JEWISH PROPERTY IN BULGARIA

During their century-long presence in the Bulgarian lands, the Jewish communities acquired various property in the respective towns  - synagogues, schools, graveyards, etc. Very often next to these sites some profitable projects were built, which provided financial support for the former's religious and educational activities.

The plundering of Jewish property, as well as the expropriation of Jewish enterprises and communal estate was mainly performed on the basis of the Defence of the Nation Law (DNL), enacted as of January, 1941. For example, all Jewish communal property was confiscated by administration of this law.

After World War II, in March 1945, by a special decree, the Jewish communal and private property, formerly nationalized in conformity with the Defence of the State Act, was restored. The same applied to the possessions that had been forcibly sold. The whole package of anti-Jewish acts and regulations were repealed.

The Jewish communities retained their ownership even after 1957, when the pre-war Consistory was transformed into a Public Cultural and Educational Organisation of the Jews in Bulgaria (PCEOJ).

Over the whole 45-year period of its rule, the Communist Party did not dare adopt any official act to nationalize the Jewish communal estate. This, however, was achieved by forcing PCEOJ  to concede its right over the entire communal property, without any compensation, to the Communist administration.

In 1990,  PCEOJ successor, The Organization of Jews in Bulgaria "Shalom",  inheriting by law the traditional Jewish communities and the Consistory, asked for the restoration of  Jewish property in Bulgaria by the state.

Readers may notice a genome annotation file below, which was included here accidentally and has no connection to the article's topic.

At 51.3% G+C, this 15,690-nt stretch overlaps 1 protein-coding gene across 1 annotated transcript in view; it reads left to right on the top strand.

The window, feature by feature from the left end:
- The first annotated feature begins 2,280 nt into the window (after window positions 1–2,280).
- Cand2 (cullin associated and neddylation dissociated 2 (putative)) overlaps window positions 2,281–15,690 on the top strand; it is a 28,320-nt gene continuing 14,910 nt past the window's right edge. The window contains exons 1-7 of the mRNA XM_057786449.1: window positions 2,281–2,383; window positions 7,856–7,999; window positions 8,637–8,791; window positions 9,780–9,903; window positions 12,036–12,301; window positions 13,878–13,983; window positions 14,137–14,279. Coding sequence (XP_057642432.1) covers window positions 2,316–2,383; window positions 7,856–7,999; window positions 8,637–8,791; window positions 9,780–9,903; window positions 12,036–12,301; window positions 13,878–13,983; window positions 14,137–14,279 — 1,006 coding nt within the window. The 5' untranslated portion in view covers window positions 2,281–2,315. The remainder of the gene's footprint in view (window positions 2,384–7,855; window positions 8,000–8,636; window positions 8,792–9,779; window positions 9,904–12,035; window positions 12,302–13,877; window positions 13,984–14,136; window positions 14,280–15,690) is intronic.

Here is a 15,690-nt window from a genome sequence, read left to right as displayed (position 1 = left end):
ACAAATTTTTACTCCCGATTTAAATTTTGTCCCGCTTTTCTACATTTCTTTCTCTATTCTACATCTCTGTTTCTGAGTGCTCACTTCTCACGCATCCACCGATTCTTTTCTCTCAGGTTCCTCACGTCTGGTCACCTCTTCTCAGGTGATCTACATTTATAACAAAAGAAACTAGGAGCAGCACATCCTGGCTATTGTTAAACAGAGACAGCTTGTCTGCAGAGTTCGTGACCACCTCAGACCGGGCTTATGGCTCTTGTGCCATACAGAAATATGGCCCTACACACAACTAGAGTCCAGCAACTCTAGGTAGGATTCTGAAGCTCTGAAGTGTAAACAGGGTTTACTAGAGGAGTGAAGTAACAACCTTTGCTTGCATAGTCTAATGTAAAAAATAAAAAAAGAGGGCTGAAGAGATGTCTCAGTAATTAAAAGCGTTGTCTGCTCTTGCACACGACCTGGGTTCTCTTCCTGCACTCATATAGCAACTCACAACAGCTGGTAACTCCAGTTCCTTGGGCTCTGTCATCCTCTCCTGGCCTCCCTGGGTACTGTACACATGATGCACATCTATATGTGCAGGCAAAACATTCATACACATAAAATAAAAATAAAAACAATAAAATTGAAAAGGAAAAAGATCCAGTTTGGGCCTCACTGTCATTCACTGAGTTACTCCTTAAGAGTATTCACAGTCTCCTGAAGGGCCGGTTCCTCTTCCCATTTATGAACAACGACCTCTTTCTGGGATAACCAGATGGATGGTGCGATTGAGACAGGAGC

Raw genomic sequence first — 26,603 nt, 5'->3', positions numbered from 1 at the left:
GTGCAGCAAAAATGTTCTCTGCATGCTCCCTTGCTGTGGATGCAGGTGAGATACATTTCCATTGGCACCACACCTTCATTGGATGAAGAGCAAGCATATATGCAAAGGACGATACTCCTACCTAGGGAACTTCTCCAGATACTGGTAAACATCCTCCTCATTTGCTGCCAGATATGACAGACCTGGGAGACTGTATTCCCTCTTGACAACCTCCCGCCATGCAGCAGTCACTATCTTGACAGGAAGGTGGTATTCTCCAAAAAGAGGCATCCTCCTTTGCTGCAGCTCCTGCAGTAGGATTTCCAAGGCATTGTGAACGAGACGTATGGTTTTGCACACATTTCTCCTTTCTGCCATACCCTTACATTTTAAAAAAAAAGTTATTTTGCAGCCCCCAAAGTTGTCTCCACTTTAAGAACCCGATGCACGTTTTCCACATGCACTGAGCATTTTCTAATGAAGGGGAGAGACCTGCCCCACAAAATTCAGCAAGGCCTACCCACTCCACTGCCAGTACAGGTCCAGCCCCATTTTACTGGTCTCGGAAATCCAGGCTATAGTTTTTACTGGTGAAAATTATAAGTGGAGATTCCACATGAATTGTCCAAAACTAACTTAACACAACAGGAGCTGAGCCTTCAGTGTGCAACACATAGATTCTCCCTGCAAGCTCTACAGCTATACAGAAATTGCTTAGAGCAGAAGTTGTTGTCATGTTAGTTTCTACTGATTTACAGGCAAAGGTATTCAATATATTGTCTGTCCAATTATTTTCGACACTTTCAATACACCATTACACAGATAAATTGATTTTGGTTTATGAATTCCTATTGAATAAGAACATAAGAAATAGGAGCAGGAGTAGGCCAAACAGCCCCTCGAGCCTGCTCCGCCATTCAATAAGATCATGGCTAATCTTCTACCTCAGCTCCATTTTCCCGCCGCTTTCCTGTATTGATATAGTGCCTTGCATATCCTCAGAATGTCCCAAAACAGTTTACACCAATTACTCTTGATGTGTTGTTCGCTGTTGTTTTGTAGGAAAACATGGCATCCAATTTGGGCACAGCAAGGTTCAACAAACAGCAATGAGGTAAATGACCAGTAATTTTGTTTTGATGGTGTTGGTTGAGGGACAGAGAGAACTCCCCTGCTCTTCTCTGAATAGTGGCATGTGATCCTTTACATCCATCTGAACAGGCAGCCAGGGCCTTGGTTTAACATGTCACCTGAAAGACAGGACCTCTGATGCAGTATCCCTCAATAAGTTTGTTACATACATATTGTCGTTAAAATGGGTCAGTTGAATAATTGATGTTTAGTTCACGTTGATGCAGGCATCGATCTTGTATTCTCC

It was in connection with this claim that in November 1992, i.e. as soon as it was formed, the first democratic Bulgarian government headed by Mr. Philip Dimitrov, issued a special decree for the transferrence of all Jewish property to "Shalom". By virtue of this act, almost the whole existing estate was restored. The exceptions can be counted on the fingers of one's hand, and the fact that "Shalom" has not yet assumed possession of it, is due to some legal claims of  former tenants, rather than to any unwillingness on the part of the state. Such is, for instance, the case of the "Rila" hotel in Sofia - constructed in the 1960's on a site owned by the Jewish community.

The rest of the Jewish communal estate, which had been destroyed and   later replaced by new construction, will be regulated by a law providing for compensation by shares or by some other property.

In this instance it is extremely important that the Jewish community and the Jewish organisation never ceased their formal (by law) existence (which was not the case of the other confessional, ethnic, political, cooperative, etc. organisations). This circumstance makes the juridical arrangement of the existing problems easier. It has also made it possible to restore the property of some public Jewish formations outside the communities - e.g. the one-time charity organisations that had already been liquidated in agreement with the provisions of the anti-Jewish pre-war laws.

 


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